Legendary Rocks: OS Grid Reference – NM 262 222
Also Known as:
- Glaistig’s Stone
One of the best known supernatural creatures in the Scottish Highlands and Islands was one called the Glaistig: an elemental described variously as, “a thin, grey woman with yellow hair reaching to her heels and attired in green raiment”; or a deity both beneficial and dangerous, “often described as half-woman, half-goat.” Katherine Briggs (1979) wrote that sometimes this creature
“sometimes has the attributes and habits of the Cailleach Bheur, sometimes assumes animal form, often that of a goat, but more often she is described as half-woman, half-goat.”
Something decidely shaman-like!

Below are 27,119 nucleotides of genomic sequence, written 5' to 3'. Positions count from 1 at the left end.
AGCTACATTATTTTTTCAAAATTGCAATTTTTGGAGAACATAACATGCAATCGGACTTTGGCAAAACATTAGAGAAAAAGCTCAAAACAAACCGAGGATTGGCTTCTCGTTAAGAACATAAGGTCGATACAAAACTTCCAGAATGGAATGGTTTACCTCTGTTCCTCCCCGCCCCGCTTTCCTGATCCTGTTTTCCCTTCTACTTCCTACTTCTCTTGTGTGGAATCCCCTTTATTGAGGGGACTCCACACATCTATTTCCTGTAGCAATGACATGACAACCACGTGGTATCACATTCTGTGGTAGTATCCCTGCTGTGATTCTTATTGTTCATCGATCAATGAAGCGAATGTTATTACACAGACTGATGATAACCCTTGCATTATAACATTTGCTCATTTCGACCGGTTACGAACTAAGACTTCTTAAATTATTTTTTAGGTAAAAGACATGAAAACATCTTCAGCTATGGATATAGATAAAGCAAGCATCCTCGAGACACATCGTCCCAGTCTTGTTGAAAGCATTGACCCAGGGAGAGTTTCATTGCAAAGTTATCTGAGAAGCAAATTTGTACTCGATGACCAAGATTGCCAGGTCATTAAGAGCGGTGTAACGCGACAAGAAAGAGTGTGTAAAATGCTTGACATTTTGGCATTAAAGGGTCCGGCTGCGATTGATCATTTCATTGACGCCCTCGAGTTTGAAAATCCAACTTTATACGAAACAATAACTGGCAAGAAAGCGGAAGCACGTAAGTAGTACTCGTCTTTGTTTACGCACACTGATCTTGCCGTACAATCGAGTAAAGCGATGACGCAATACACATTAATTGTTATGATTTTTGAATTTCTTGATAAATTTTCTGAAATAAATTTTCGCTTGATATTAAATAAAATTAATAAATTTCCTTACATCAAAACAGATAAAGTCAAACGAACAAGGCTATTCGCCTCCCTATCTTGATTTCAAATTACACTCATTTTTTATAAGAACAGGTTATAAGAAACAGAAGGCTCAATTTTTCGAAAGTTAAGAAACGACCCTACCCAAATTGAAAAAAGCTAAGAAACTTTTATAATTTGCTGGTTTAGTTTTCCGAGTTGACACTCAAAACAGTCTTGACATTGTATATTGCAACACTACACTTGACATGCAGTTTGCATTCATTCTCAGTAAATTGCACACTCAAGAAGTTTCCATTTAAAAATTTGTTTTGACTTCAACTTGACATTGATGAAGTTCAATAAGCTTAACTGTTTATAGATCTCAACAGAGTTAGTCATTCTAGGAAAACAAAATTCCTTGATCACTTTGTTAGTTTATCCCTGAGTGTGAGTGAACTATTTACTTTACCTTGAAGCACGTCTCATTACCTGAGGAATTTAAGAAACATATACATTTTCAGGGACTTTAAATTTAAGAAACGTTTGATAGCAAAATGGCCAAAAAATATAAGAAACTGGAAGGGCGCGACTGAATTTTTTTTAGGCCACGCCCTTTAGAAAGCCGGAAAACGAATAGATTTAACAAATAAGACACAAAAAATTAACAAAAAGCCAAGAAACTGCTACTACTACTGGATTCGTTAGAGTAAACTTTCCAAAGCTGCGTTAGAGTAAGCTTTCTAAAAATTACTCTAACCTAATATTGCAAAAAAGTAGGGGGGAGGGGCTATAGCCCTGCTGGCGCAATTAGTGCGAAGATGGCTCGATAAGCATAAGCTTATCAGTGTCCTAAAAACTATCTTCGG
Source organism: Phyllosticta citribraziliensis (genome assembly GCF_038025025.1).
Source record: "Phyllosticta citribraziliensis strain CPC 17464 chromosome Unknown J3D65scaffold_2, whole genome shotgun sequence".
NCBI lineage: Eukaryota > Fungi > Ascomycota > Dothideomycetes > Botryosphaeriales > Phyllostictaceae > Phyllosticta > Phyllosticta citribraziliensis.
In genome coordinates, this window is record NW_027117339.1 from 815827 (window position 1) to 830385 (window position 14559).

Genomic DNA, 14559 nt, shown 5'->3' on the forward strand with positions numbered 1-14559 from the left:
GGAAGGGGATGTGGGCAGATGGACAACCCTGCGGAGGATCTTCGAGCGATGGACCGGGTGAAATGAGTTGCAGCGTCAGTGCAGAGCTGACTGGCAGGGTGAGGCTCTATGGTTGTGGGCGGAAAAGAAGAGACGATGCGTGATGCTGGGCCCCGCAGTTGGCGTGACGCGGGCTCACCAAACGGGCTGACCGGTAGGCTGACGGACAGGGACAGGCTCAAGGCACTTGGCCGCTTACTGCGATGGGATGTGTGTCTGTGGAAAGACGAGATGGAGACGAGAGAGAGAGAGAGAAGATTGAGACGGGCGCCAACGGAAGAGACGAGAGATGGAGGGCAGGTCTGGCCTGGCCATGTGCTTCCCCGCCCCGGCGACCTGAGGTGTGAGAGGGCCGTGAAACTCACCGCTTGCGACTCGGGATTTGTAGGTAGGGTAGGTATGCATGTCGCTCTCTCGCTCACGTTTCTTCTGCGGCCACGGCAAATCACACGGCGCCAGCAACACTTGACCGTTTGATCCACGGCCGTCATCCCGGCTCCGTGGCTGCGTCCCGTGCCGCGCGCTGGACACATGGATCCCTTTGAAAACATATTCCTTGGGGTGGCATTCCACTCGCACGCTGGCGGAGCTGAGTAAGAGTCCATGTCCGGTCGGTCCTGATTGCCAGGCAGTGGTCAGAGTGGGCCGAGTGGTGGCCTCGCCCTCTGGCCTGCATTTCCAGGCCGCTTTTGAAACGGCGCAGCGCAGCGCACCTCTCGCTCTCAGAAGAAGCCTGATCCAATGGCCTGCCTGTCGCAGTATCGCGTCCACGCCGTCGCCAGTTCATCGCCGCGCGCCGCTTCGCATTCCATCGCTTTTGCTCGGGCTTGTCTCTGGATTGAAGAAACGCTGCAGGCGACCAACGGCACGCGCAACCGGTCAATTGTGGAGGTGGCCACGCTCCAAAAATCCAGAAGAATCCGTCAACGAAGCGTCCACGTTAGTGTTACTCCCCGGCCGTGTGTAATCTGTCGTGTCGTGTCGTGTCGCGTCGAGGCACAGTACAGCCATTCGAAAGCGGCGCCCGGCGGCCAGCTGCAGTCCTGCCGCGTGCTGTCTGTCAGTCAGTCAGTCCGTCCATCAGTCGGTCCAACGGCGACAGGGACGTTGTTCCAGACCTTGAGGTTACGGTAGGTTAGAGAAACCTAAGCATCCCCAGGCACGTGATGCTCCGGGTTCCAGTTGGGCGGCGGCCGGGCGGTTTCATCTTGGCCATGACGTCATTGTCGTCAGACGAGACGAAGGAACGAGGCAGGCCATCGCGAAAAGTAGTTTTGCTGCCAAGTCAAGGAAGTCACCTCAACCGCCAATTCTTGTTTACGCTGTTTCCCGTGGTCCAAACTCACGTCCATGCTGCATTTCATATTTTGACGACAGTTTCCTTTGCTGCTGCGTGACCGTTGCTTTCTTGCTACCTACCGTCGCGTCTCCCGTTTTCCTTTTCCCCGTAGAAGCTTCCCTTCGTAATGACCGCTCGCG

In many of the places where she was found, she would tend for the cattle and in order to appease her, local people would pour milk into the hollowed stones by which she lived (at some places these were cup-and-ring stones). The Iona Glaistig was no exception. The great Scottish writer A.A. MacGregor (1947) mentioned this creature and its stone in one of his classic books, saying:
“In the shieling days of Iona when, during the summer months, the inhabitants of the east end and of the west end of that island were wont to pasture their cows alternately for fourteen days on the common grazing at a spot known as Staonnaig, a Glaistig dwelt in a hollow rock near at hand. For this Glaistig, the Iona women at milking-time each evening poured a little milk on what is still pointed out at the Glaistig’s Stone.”
This “pouring of milk” onto hollows in stones is a custom found in cultures from Europe eastwards into India and, no doubt, even further afield. The precise whereabouts of this sacred stone remains hidden.
- Briggs, Katherine, A Dictionary of Fairies, Penguin: Harmondsworth 1979.
- MacGregor, Alasdair Alpin, The Peat Fire Flame, Ettrick Press: Edinburgh 1947.
© Paul Bennett, The Northern Antiquarian